In 2018, Wasserman Schultz co-sponsored a bill to "strengthen school safety and security", which required a two-thirds vote for passage, given it was brought up under an expedited process. The House voted 407–10 to approve the bill, which would "provide $50 million a year for a new federal grant program to train students, teachers and law enforcement on how to spot and report signs of gun violence". Named the STOP (Students, Teachers, and Officers Preventing) School Violence Act, it would "develop anonymous telephone and online systems where people could report threats of violence." At the same time, it would authorize $25 million for schools to improve and harden their security, such as installing new locks, lights, metal detectors and panic buttons." A separate spending bill would be required to provide money for the grant program.[56]

Political campaigns


In 2004, Wasserman Schultz's mentor Peter Deutsch resigned his Congressional seat to make an unsuccessful run for the Senate seat of fellow Democrat Bob Graham. Wasserman Schultz was unopposed in the Democratic primary election held to fill Deutsch's seat. Her Republican opponent was Margaret Hostetter, a realtor who had never held public office. The 20th is so heavily Democratic that Hostetter faced nearly impossible odds in November, but she gained notoriety for her attacks on Wasserman Schultz. For example, Hostetter's campaign site criticized Wasserman Schultz for protesting an American flag photograph with a Christian cross on it that was on display in the workstation of a secretary in a government building. Hostetter wrote, "Elect Margaret Hostetter to Congress November 2 and send the clear message that Americans respect and support... the foundational role Christianity has had in the formation of our great nation. Our rights come from God, not the state."[citation needed]

Wasserman Schultz won with 70.2% of the vote to Hostetter's 29.8%.[57]


Wasserman Schultz was unopposed for reelection in 2006.


In 2008 Wasserman Schultz defeated Independent Margaret Hostetter and Socialist write-in candidate Marc Luzietti.

She supported Hillary Clinton for her party's 2008 presidential nomination, and in June 2007 was named one of Clinton's national campaign co-chairs. Once Senator Barack Obama became the presumptive Democratic nominee, she endorsed him and joined Senator Ken Salazar and Representative Artur Davis to second his nomination at the 2008 Democratic National Convention.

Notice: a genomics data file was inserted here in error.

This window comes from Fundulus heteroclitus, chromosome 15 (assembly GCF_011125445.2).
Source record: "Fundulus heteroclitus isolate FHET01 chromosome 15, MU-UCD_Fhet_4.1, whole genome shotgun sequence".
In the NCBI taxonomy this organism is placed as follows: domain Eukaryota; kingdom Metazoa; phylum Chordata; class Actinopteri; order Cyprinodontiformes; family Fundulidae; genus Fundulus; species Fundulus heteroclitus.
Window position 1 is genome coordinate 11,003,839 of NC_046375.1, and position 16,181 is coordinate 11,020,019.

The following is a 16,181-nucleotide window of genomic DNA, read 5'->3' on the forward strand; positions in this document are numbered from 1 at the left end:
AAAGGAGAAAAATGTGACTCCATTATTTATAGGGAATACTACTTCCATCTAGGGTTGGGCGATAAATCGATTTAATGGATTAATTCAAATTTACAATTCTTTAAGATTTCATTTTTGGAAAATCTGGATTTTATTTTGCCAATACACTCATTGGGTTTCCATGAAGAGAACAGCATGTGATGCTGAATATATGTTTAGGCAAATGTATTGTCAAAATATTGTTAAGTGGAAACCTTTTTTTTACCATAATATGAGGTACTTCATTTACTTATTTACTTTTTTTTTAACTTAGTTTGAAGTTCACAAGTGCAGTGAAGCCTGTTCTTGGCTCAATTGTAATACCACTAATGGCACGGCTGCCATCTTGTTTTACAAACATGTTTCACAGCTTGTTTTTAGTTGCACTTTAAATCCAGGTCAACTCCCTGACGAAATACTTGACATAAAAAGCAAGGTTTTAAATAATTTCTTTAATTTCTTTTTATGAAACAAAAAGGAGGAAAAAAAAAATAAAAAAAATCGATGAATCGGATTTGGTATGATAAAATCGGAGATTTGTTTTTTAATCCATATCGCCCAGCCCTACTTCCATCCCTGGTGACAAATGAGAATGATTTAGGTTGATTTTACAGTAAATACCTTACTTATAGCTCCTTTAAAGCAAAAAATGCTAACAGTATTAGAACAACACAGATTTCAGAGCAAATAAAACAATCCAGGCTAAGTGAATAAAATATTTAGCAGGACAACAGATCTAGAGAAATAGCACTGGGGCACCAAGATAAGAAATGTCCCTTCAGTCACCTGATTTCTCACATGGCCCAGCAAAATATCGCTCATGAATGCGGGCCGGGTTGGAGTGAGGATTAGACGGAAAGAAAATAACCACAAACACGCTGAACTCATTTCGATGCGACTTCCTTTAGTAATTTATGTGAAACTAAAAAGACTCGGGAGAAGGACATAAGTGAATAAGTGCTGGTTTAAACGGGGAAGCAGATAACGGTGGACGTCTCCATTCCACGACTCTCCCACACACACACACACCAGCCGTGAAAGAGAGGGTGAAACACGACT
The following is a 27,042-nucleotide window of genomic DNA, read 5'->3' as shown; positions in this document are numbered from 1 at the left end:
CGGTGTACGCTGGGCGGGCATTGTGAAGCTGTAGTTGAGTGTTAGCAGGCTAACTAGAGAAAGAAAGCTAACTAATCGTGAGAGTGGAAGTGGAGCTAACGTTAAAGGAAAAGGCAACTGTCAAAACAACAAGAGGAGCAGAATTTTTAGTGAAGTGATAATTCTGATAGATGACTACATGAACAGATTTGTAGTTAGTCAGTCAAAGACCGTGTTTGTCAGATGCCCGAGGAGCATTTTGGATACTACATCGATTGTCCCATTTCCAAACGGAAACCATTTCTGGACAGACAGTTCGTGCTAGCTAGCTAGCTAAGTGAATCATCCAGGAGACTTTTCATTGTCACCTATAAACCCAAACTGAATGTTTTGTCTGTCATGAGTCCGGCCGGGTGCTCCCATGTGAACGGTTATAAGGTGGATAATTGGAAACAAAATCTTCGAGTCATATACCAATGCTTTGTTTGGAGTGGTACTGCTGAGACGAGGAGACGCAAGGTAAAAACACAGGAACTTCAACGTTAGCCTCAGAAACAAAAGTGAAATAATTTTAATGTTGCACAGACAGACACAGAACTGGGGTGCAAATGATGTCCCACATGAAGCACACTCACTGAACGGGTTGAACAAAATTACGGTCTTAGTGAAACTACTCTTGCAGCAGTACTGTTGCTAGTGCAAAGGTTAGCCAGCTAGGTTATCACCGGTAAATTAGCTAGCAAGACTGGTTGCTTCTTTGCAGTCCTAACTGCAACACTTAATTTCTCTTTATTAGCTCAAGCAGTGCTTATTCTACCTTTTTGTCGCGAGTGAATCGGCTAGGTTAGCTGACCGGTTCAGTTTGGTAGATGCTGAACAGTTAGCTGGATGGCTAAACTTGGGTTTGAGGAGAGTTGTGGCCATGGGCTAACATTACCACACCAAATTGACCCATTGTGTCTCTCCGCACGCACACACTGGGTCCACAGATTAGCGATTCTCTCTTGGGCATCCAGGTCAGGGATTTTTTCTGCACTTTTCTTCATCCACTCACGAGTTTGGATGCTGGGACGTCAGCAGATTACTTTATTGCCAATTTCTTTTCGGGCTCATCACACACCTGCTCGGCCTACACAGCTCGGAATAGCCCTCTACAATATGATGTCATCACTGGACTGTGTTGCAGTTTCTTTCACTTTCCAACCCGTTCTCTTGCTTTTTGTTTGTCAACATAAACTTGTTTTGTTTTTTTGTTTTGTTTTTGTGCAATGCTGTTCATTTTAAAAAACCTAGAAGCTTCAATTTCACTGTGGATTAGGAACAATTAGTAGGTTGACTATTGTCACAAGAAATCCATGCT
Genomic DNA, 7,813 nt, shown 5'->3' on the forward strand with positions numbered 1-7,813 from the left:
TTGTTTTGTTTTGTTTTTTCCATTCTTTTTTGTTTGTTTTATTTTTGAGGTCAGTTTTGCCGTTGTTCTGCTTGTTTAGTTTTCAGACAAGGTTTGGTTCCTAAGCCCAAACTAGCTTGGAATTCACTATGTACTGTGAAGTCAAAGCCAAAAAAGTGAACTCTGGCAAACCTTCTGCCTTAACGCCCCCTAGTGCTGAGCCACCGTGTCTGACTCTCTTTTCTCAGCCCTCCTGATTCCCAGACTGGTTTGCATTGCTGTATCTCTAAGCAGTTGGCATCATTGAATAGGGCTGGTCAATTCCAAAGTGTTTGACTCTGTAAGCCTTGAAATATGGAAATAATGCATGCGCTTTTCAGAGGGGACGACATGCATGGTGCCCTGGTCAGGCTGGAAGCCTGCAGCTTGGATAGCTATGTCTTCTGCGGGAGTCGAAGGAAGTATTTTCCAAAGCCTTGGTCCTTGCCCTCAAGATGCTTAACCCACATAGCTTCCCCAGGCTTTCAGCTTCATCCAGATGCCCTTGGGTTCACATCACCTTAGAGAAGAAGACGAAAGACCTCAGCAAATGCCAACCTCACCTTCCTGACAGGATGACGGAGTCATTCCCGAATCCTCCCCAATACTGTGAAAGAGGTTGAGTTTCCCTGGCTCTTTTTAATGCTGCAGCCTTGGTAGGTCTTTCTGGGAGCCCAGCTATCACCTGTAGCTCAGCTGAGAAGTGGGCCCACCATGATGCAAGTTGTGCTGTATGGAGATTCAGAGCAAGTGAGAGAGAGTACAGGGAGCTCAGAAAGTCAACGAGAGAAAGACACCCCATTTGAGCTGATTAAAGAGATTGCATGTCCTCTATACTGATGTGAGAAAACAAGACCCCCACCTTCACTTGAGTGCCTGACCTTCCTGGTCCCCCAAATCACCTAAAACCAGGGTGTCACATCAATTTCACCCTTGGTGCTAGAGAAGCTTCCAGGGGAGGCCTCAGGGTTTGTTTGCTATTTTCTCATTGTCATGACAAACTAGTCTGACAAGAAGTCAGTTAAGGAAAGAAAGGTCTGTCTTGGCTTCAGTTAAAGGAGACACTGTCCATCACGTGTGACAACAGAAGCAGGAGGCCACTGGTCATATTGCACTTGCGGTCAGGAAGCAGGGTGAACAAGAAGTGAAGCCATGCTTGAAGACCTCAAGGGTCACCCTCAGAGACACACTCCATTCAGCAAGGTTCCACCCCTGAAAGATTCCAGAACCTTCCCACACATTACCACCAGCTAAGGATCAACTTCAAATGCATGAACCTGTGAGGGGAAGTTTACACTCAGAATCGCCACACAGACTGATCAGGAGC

On CBS's Face the Nation, she called Sarah Palin unready for the Vice Presidency. "She knows nothing...Quite honestly, the interview I saw and that Americans saw on Thursday and Friday was similar to when I didn't read a book in high school and had to read the CliffsNotes and phone in my report", Wasserman Schultz said of Palin's interview with ABC's Charlie Gibson the previous week. "She's Cliff-noted her performance so far."[58] Wasserman Schultz was also named a co-chair of the Democratic Party's Red to Blue congressional campaign group.[59] Controversy arose in March 2008 when she felt unable to campaign against South Florida Republican representatives Ileana Ros-Lehtinen, Mario Díaz-Balart, and the now-retired Lincoln Díaz-Balart because of her good friendship with them.[60] Wasserman Schultz and Ros-Lehtinen are both on the LGBT Equality Caucus of which Wasserman Schultz was a vice chair. Ros-Lehtinen has been the sole Republican on the 112-member caucus since 2013.


Wasserman Schultz defeated Republican nominee Karen Harrington, Independents Stanley Blumenthal and Bob Kunst, and Florida Whig Party candidate Clayton Schock with 60.1% of the vote.


After the 2010 census, Wasserman Schultz's district was renumbered the 23rd and pushed further into Miami-Dade County, taking in most of Miami Beach and a portion of Miami itself. Harrington ran again.[61] Wasserman Schultz won with 63.2% of the vote to Harrington's 35.6%. When she was sworn in, she became the first white Democrat to represent a significant portion of Miami since 1993.